Many students hesitant to return in-person to secondary schools

Emily Yun and Arohi Bhattacharya

While Palo Alto Unified School District’s secondary school teachers prepare for the reopening of campus according to the new reopening plan, students are split on their decisions whether to return, as reflected in Palo Alto High School Principal Brent Kline’s survey results.

The results show that a little under half of students who participated in the survey, which was 1,143, said they will likely return to school under the new reopening plan, taking effect as early as March 9. While around a quarter of the students said they will eventually return, 32% said they will continue to be distance learning for the remainder of the school year.

The new plan gives students the option to come to school for at most two days a week to attend all of their classes. According to Superintendent Don Austin, who presented the plan on Feb. 9 during a PAUSD board meeting, students will not be in isolated cohorts and will be required to follow all COVID-19 safety guidelines. 

Following a recently introduced reopening plan presented by Superintendent Don Austin on Feb. 9, secondary schools in the Palo Alto Unified School District plan to reopen on March 9, amid growing parent pressure for in-person experience. Many students, however, including sophomore Johannah Seah, are voicing dissatisfaction with the plan. “Though it is a better plan then the one presented in November, we should not be praising solely improvement, but responsible, effective, safe, and right decisions. This plan still has a multitude of flaws, and it should not be settled for on the basis that it is better,” Seah said. “This plan was rather rushed and many details were not deliberated or worked out with the help of the community members of Palo Alto.” Photo: Ryan Wisowaty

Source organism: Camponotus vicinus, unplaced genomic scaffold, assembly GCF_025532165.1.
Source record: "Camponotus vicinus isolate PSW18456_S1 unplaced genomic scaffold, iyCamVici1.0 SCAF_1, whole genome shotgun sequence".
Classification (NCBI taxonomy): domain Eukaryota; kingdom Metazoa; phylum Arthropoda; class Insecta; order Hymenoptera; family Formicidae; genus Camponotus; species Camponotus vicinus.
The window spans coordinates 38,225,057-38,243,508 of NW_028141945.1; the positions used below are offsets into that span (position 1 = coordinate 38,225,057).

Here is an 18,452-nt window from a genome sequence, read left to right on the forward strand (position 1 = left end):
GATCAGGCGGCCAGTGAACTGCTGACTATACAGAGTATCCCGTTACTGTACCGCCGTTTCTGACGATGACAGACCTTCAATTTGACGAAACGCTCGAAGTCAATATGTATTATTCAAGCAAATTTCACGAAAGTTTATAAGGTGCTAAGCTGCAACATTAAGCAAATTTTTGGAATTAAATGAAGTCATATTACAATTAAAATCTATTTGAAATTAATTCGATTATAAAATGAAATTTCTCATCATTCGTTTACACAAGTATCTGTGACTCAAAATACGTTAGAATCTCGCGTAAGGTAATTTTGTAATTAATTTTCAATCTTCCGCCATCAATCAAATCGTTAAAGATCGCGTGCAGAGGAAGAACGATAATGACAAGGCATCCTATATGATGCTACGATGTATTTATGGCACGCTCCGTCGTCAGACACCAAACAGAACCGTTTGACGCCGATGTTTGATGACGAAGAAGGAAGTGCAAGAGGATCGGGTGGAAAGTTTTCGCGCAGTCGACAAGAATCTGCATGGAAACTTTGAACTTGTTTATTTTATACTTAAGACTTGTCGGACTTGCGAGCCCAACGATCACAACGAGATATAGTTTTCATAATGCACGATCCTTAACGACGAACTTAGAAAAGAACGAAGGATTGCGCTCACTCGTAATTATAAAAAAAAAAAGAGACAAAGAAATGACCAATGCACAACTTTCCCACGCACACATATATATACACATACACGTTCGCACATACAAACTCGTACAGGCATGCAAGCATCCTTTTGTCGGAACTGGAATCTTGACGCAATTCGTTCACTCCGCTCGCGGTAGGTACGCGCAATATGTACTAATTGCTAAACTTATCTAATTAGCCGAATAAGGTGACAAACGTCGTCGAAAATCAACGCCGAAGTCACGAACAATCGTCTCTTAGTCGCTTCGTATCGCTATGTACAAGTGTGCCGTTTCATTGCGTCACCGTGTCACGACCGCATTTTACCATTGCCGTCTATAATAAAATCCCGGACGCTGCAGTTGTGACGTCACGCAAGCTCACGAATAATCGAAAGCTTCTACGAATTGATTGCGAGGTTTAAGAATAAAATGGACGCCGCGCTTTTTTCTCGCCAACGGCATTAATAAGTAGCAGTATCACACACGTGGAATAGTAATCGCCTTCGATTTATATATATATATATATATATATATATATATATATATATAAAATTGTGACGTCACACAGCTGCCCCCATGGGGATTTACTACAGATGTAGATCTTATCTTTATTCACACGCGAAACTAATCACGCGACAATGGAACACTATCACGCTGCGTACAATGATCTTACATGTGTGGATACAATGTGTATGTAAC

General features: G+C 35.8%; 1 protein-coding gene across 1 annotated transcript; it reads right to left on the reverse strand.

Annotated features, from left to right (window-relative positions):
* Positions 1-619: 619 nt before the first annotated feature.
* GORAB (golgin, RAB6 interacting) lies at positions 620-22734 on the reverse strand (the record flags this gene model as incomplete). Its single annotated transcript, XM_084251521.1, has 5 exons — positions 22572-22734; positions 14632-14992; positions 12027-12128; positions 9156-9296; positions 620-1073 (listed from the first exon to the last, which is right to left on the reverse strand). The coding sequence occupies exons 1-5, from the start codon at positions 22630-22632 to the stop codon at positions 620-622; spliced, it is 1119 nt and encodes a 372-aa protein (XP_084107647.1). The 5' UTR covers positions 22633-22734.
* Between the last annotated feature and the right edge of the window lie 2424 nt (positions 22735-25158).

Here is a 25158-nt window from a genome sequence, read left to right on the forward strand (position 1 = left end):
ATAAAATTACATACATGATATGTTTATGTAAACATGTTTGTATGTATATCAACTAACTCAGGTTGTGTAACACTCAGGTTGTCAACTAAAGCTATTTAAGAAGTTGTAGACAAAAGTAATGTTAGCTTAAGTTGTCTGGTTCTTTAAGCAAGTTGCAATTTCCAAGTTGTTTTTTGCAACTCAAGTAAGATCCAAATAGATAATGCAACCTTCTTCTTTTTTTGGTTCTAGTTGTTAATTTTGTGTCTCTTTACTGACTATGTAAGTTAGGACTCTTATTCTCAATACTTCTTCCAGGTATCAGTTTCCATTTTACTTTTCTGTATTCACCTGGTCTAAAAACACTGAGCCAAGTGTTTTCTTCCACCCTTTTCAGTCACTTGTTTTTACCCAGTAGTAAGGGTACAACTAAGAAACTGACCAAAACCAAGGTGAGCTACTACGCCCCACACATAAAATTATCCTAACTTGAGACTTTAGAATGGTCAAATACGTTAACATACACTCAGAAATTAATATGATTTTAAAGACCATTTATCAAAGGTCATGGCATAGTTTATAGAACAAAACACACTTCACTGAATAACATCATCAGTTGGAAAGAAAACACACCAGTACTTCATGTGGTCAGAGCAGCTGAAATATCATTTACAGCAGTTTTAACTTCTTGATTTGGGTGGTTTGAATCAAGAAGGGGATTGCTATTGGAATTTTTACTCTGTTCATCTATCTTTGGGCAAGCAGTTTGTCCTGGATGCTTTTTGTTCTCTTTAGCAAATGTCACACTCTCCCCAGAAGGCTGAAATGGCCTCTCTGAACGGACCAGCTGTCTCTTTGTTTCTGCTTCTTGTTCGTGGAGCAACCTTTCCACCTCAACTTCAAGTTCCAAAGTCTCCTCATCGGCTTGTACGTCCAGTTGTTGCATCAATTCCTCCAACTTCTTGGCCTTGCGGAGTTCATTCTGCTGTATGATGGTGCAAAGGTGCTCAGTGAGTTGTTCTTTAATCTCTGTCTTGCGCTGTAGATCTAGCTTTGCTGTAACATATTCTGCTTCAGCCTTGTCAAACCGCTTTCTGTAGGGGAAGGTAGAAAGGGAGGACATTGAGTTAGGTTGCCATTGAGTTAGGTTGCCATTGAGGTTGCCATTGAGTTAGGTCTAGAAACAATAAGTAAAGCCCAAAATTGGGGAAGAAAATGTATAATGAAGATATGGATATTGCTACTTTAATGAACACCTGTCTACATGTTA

While some parents and students are content with the plan, many students are concerned about the enforcement of safety measures on campus, especially with the absence of cohorts. Junior Arnav Singhal said he feels that returning to campus poses a health risk, despite precautions.

The new plan seems to me like a useless attempt to reopen schools for little to no benefit and an unignorable amount of risk,” Singhal said. “I am not convinced that it is safe to return to campus so early, and I think it needs to be proven that it is safe, rather than just claiming that it is probably not unsafe.”

Sophomore Johannah Seah also voiced uneasiness about the potential increase in cases that could result from reopening campus, which she said could become a precedent for a relaxed attitude towards COVID-19. After hearing about the outbreak at Summit High School in Oregon following a return to in-person learning, Seah said she fears the same situation could happen in Paly.

“We can’t keep half-trying, re-shutting down, prolonging the quarantine, and costing more lives,” Seah said. “The last thing I want is for someone in our community to pass away because of COVID-19, or be permanently damaged by the virus, or lose a family member or loved one. Reopening schools in these conditions will only make that reality more likely. We cannot become desensitized to the effects of COVID-19.”